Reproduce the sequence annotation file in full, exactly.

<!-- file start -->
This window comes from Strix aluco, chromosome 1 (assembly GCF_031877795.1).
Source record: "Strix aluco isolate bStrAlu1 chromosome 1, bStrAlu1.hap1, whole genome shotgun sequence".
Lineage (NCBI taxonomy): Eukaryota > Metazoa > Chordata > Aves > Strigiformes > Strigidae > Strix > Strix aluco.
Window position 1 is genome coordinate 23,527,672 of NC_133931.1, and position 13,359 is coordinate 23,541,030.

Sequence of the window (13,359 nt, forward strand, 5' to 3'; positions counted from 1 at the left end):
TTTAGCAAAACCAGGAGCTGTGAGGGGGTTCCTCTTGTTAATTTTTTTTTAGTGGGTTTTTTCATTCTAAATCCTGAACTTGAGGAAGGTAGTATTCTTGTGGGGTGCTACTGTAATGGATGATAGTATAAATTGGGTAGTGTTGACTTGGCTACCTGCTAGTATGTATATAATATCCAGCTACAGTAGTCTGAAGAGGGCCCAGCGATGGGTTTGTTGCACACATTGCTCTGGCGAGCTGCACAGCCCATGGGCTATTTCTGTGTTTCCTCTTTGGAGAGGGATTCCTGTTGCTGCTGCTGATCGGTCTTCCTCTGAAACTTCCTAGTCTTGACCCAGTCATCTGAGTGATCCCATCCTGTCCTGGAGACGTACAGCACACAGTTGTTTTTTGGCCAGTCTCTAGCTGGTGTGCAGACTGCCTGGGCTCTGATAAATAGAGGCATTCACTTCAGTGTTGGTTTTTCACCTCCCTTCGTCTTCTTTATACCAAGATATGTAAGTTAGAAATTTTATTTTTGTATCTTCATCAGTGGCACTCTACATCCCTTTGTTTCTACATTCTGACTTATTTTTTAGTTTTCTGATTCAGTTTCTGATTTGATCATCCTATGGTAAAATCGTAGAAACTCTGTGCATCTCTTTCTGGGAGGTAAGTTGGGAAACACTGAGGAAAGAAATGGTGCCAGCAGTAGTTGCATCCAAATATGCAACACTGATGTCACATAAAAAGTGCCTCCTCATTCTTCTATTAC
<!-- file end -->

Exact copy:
This window comes from Strix aluco, chromosome 1 (assembly GCF_031877795.1).
Source record: "Strix aluco isolate bStrAlu1 chromosome 1, bStrAlu1.hap1, whole genome shotgun sequence".
Lineage (NCBI taxonomy): Eukaryota > Metazoa > Chordata > Aves > Strigiformes > Strigidae > Strix > Strix aluco.
Window position 1 is genome coordinate 23,527,672 of NC_133931.1, and position 13,359 is coordinate 23,541,030.

Sequence of the window (13,359 nt, forward strand, 5' to 3'; positions counted from 1 at the left end):
TTTAGCAAAACCAGGAGCTGTGAGGGGGTTCCTCTTGTTAATTTTTTTTTAGTGGGTTTTTTCATTCTAAATCCTGAACTTGAGGAAGGTAGTATTCTTGTGGGGTGCTACTGTAATGGATGATAGTATAAATTGGGTAGTGTTGACTTGGCTACCTGCTAGTATGTATATAATATCCAGCTACAGTAGTCTGAAGAGGGCCCAGCGATGGGTTTGTTGCACACATTGCTCTGGCGAGCTGCACAGCCCATGGGCTATTTCTGTGTTTCCTCTTTGGAGAGGGATTCCTGTTGCTGCTGCTGATCGGTCTTCCTCTGAAACTTCCTAGTCTTGACCCAGTCATCTGAGTGATCCCATCCTGTCCTGGAGACGTACAGCACACAGTTGTTTTTTGGCCAGTCTCTAGCTGGTGTGCAGACTGCCTGGGCTCTGATAAATAGAGGCATTCACTTCAGTGTTGGTTTTTCACCTCCCTTCGTCTTCTTTATACCAAGATATGTAAGTTAGAAATTTTATTTTTGTATCTTCATCAGTGGCACTCTACATCCCTTTGTTTCTACATTCTGACTTATTTTTTAGTTTTCTGATTCAGTTTCTGATTTGATCATCCTATGGTAAAATCGTAGAAACTCTGTGCATCTCTTTCTGGGAGGTAAGTTGGGAAACACTGAGGAAAGAAATGGTGCCAGCAGTAGTTGCATCCAAATATGCAACACTGATGTCACATAAAAAGTGCCTCCTCATTCTTCTATTAC